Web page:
Older people’s charity Independent Age has warned that complexities in the social care system, and difficulties accessing information and advice from local councils in England, are causing added distress to people in need of care.
New research shows that many older people and their families are not getting adequate advice on how to access social care. The charity is calling on the Government to provide further support to local authorities to help tackle the issues in social care and ensure councils can deliver their statutory duties.
Independent Age has introduced a set of recommendations for Government and Local Authorities based on insights from calls to Independent Age’s Helpline as well as in-depth interviews with members of the public and social workers. They include best practice principles for local authorities, designed to make information on social care more readily available to the public. The recommendations come after new YouGov polling commissioned by the charity revealed that, among those who had tried to contact someone at the council to seek advice about social care, half (50%) said they had found it difficult to reach the person they needed.
Amanda, who was interviewed as part of the research, told the charity about her own experience with her local council. She said: “Someone needs to just make it a bit more straightforward really and [say], ‘this is what you need to do’. Even if it’s just an easy to read, easy to understand [version]. Because a lot of the sites that you read it’s all in solicitor speak, if you will.”
YouGov polling commissioned by Independent Age as part of the research also reiterated the complexity of the current social care system, and the anxiety and stress this causes for older people and their families. Less than half of respondents in England (45%) were confident that they would be able to arrange social care support for themselves or someone they know. The charity say that these findings show the need for local authorities to make information and advice more available and accessible. The polling also found that:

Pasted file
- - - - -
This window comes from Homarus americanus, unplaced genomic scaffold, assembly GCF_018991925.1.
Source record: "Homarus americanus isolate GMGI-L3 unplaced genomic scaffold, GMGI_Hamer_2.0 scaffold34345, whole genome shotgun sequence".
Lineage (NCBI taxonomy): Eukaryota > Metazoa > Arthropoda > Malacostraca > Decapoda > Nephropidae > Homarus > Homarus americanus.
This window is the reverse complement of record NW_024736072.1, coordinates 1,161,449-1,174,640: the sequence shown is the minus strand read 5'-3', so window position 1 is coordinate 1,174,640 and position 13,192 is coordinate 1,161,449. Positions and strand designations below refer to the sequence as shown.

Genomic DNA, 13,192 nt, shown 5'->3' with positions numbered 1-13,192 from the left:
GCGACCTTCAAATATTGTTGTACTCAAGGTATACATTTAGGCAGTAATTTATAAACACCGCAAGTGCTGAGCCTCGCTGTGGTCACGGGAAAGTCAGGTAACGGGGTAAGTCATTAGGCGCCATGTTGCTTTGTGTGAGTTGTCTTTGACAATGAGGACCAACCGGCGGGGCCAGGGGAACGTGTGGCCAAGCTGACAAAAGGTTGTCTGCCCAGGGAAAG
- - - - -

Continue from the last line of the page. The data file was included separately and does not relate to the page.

• Only half (51%) of those who had sought information / advice from their local authority in the past five years felt the information they had been provided was helpful
• Fewer than 1 in 10 (9%) recalled seeing information in their community about how the social care system works
• Half (50%) of respondents who have spoken to the council found it difficult to get in touch with the person they needed to talk to about their care
Morgan Vine, Head of Policy and Influencing for Independent Age, said:
“Most people need to access care at a time of real crisis for them personally or someone they are close to. There is a risk that people in later life in this situation will be failed if they aren’t able to access information and advice when they need it. If people in later life and their families don’t know who to contact or how to find the information, it can be very distressing. Many people Independent Age speaks to face similar difficulties around accessing or understanding the information provided, across different local authorities. It is essential this changes.
“We recognise that local authorities across the country face severe financial pressures, huge staffing shortages, and many other significant challenges, but our research shows that there are improvements that can be made. We are calling on national Government and Local Authorities to act now to ensure information and advice around social care is improved for everyone who needs it. The social care system desperately requires more funding, all staff who interact with people in need of care need support to have a basic understanding of how the system works, and clear and accessible information should be provided across the country.”
As part of the recommendations, Independent Age has echoed the Local Government Association’s call to invest £13 billion into adult social care. The charity has also recommended that a national Older People’s Commissioner be appointed to give older people an independent voice at the heart of government and work across all departments to ensure older people aren’t forgotten when key decisions are being made.